by Andri Christodoulou & Marcus Grace (University of Southampton, UK)
Our “Science with and for Society” themed workshops at Southampton Education School have continued this year with a number of sessions and activities taking place during the first semester of 2015-16. In October, we had the opportunity to inform about 15 of our teacher mentors about the PARRISE project and its aims, and have had a discussion with them about how they could support the pre-service teachers they will be working with during the year. During November, approximately 50 of our pre-service teachers (PSTs) at Southampton Education School took part in two “Science with and for Society” workshops (see Figures below).
During these workshops, we aimed at introducing our PSTs to the main principles and ideas behind the SSIBL framework and allow them to identify ways in which they could incorporate inquiry-based learning and the use of ethical and societal issues into their planning and teaching of science. We discussed the meaning and importance of inquiry-based learning; drawing from personal experiences during their first school placement, pre-service teachers worked in small groups brainstorming on how to ask questions and develop activities that promote inquiry-based thinking and learning. We, then, used these ideas and considered how ethical and societal issues related to science could be incorporated into inquiry-based thinking and learning. Authenticity, and how this can be made part of the PSTs’ classroom practice, was discussed extensively as it was identified as a challenge for them at this stage in their training.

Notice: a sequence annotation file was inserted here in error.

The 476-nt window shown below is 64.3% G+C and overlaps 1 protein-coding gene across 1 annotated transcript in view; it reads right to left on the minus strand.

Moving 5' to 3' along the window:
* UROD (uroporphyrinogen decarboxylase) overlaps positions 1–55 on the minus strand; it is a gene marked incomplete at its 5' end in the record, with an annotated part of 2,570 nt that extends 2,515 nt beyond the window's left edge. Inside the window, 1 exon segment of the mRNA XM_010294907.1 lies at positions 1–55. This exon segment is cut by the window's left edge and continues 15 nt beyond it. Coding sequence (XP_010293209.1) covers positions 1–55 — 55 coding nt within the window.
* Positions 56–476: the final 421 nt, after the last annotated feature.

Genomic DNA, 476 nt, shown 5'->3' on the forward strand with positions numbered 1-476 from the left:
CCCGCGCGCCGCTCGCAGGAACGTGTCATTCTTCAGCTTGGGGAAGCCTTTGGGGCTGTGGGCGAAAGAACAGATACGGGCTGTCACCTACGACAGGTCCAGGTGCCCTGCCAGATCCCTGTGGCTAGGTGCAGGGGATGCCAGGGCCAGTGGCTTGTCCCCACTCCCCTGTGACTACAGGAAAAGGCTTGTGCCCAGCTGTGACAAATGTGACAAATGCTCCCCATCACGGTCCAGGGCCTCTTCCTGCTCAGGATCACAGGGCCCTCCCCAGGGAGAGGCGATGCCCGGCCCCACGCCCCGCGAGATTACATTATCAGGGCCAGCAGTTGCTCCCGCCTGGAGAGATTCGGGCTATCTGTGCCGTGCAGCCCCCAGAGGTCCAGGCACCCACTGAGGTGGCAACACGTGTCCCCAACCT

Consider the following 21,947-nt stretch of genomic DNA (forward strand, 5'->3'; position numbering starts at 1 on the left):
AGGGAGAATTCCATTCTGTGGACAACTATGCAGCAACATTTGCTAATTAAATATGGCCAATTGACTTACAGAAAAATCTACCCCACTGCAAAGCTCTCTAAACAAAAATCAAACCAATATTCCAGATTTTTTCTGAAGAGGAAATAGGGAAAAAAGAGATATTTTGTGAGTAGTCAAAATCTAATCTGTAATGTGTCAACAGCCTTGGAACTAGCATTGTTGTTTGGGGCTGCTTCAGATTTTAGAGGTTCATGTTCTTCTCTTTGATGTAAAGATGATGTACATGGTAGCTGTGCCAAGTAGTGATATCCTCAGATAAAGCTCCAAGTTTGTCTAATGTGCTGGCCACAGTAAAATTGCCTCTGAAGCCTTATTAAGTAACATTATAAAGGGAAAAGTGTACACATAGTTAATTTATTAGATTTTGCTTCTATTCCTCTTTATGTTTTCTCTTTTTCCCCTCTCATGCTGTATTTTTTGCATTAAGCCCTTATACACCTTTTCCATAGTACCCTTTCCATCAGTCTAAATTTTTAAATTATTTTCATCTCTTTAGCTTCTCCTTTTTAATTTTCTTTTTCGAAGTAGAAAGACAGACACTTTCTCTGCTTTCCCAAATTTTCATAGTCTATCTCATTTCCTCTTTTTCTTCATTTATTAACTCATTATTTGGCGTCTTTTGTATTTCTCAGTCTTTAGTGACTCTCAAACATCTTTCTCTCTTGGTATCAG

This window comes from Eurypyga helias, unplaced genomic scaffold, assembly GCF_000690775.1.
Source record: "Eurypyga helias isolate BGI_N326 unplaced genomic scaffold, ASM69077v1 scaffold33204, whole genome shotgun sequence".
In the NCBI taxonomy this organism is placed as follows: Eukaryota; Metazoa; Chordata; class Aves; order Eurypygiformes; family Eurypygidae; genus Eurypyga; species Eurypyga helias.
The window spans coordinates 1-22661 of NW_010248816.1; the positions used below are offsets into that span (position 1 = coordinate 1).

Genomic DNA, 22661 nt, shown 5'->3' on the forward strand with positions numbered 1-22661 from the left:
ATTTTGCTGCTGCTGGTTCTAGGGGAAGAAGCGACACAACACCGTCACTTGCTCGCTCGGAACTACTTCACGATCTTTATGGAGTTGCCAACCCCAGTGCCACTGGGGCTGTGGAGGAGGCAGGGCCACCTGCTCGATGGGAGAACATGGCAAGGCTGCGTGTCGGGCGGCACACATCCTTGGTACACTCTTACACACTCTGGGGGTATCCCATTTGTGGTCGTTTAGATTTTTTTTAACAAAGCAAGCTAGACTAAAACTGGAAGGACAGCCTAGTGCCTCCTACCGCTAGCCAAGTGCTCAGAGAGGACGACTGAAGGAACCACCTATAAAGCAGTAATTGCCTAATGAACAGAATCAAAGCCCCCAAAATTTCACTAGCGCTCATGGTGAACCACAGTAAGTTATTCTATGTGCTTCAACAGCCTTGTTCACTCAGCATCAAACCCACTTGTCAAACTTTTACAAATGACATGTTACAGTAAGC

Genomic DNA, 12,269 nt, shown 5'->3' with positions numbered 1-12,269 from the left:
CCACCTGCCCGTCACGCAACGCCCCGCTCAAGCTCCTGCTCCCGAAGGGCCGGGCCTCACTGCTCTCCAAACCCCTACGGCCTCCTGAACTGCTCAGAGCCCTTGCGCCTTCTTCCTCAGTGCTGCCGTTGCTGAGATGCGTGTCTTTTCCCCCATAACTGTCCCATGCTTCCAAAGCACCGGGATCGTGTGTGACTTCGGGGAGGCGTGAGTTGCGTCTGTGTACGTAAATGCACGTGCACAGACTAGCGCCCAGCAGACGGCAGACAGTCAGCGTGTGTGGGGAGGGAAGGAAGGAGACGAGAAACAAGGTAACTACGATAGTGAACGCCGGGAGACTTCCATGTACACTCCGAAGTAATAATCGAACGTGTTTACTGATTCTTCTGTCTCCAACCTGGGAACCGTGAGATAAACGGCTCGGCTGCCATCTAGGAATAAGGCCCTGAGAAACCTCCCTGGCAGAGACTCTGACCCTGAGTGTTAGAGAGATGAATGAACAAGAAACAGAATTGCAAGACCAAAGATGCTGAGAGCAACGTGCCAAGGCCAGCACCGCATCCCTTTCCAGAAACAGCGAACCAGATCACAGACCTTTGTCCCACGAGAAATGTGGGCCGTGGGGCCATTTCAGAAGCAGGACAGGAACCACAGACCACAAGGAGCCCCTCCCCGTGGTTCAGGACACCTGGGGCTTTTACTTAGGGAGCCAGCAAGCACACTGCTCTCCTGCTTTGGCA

Finally, our PSTs had the opportunity to engage in activities on three SSIBL scenarios, each exemplifying different aspects of the SSIBL framework. The first scenario on climate change allowed PSTs to consider how they can present and discuss the quality of scientific evidence about a controversial issue, and suggested ideas about “taking action” and making the topic relevant to their pupils. The second scenario posed the question: “Would you sign a petition for a ban on using animals to test new drugs?” and focused on the issue of testing drugs on animals, with PSTs examining evidence and engaging in deliberation through a role-play activity in order to answer the question posed. Finally, our third scenario asked “Where does your electricity come from?” and aimed at engaging PSTs in decision-making around the issue of using nuclear power plants. Our PSTs are now working on independent study tasks on issues of teaching and learning science, one of which is socio-scientific inquiry-based learning, and this work will be further developed and discussed in the new year.